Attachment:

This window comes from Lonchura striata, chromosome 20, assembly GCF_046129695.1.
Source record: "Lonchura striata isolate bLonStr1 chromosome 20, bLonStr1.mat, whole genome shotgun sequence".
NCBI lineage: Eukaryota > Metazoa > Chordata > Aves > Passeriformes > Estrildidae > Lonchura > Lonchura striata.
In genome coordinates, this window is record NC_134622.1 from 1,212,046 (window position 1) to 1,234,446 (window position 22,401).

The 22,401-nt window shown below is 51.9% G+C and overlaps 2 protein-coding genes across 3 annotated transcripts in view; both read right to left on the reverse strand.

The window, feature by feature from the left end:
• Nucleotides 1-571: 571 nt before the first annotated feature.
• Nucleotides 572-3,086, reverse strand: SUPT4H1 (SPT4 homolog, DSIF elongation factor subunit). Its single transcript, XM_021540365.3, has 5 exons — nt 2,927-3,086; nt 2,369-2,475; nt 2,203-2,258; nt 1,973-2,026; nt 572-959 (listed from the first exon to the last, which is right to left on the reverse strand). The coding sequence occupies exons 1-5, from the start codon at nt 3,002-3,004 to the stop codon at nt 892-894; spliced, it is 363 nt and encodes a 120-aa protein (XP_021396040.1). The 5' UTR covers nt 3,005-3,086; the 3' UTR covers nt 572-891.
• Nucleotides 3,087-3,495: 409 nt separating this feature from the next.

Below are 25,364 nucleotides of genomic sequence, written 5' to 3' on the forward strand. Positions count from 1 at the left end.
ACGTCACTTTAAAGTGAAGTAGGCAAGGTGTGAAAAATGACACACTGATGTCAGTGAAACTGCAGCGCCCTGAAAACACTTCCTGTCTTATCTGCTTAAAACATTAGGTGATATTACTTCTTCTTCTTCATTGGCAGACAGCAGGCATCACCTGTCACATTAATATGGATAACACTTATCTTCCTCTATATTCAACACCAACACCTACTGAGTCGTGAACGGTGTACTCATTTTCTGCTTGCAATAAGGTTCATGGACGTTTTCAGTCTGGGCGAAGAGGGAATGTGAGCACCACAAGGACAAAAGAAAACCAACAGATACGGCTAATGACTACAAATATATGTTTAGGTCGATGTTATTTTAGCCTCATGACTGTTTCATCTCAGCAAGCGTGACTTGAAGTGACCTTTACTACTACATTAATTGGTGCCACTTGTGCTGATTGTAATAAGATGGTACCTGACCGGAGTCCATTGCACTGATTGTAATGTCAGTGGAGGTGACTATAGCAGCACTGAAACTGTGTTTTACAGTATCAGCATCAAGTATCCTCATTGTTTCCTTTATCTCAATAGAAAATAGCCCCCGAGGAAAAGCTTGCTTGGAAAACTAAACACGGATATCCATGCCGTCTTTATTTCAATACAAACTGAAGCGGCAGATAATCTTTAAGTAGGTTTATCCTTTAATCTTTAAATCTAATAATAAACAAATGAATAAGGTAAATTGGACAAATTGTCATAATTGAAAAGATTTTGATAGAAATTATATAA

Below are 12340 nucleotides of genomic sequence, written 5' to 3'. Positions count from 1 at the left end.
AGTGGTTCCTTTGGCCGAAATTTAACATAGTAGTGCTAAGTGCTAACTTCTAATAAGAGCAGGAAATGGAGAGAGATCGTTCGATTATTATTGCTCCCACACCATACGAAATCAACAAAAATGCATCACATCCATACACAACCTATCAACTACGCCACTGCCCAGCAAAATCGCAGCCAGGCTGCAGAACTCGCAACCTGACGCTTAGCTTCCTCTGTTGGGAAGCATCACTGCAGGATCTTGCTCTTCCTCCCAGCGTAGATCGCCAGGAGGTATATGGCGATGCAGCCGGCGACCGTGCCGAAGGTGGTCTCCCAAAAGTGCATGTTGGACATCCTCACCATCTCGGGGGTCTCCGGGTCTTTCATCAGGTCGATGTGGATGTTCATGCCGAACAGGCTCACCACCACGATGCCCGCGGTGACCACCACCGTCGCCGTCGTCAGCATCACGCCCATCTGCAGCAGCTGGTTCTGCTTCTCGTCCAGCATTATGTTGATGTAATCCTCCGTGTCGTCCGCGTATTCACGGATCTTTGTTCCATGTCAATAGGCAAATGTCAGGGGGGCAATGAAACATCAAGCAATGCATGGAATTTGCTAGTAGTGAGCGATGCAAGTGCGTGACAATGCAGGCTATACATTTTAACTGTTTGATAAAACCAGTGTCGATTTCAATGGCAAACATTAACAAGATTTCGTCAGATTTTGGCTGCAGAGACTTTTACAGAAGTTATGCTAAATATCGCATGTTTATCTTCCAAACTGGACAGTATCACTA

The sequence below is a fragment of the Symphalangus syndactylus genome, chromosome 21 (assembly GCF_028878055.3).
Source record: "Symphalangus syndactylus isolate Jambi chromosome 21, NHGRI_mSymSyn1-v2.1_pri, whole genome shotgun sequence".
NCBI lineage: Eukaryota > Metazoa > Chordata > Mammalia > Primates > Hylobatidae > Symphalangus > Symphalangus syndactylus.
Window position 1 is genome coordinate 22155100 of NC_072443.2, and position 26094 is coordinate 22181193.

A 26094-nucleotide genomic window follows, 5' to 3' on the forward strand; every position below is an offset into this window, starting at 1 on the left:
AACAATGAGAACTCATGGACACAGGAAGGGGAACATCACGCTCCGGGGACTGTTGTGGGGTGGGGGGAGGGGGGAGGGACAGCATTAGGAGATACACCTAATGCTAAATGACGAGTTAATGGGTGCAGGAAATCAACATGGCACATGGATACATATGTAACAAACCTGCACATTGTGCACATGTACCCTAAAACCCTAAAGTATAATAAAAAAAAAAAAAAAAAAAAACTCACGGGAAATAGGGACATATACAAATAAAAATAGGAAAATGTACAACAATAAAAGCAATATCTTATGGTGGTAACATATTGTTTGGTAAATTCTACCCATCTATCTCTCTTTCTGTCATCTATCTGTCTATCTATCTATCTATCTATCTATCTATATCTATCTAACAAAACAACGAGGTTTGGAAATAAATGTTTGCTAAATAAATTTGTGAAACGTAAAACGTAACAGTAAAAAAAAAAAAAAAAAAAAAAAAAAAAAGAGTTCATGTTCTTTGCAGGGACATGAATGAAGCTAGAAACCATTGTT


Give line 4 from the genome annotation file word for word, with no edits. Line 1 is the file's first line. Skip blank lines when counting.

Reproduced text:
In genome coordinates, this window is record NC_134622.1 from 1,212,046 (window position 1) to 1,234,446 (window position 22,401).